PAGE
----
= par value - purchase price (which should include accrued interest)?
Doc
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Valuethinker wrote: Wed Mar 23, 2022 8:55 am Is it not just easier to buy a Money Market Fund which only invests in US government securities (of less than 1 year maturity)? Duration should be around 90 days?
Piddling dividends 12 times a year for four accounts is a not easier than a four rung 52 week T-bill ladder.

And if you use a 0-1 treasury fund/ETF you can have wash sale issues in some cases. PITA
A scientist looks for THE answer to a problem, an engineer looks for AN answer and lawyers ONLY have opinions. Investing is not a science.
Kevin M
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SlowMovingInvestor wrote: Fri Mar 25, 2022 10:09 am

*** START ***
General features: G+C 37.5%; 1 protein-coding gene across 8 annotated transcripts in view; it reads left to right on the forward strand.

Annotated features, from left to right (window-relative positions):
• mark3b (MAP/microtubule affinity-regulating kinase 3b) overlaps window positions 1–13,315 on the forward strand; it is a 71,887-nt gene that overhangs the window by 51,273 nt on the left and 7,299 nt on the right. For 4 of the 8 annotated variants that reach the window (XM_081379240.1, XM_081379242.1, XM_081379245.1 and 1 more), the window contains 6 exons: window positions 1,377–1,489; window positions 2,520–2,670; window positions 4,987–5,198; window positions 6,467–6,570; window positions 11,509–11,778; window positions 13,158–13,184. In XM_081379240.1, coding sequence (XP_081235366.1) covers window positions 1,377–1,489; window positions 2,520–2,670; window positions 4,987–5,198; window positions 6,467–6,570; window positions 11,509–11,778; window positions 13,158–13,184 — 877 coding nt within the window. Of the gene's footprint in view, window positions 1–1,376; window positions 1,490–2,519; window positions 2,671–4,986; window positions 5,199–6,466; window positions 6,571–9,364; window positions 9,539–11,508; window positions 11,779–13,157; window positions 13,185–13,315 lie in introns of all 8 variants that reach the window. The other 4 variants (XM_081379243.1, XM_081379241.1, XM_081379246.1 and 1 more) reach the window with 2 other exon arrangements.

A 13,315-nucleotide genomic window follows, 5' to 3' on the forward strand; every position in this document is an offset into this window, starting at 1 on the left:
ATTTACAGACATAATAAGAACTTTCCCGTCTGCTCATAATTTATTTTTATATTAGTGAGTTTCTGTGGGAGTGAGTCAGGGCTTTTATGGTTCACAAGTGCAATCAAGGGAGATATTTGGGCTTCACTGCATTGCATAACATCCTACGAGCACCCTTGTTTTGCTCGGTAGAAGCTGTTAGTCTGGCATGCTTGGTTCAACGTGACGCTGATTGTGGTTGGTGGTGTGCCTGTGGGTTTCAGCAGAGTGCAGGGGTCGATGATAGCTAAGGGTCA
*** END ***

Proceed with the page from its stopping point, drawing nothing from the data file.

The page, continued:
Kevin M wrote: Wed Mar 23, 2022 12:47 pm
tc101 wrote: Tue Mar 22, 2022 9:58 pm Is there any advantage to buying them directly rather than on the secondary market?
The main advantage of buying at auction is that you get the same price as institutional investors, and there is no bid/ask spread. However, in my experience Schwab often gives better pricing for small quantities than for large quantities of Treasuries, so buying on the secondary market at Schwab eliminates the first advantage.

At auction you still deal with discounts and premiums (always a discount for bills), so I don't recall them being any easier in terms of taxes.

Kevin
Kevin

What if one buys (for example) secondary market notes that expire in around a year (so they'll mature the same time as a 52 week T-bill)?

It seems yield is slightly better for a secondary market note vis-a-vis a secondary market T-bill that matures at the same time. Is that just a liquidity premium for the T-bill or does it reflect the fact that the price shown does not include accrued interest (which is added when you buy, I think)?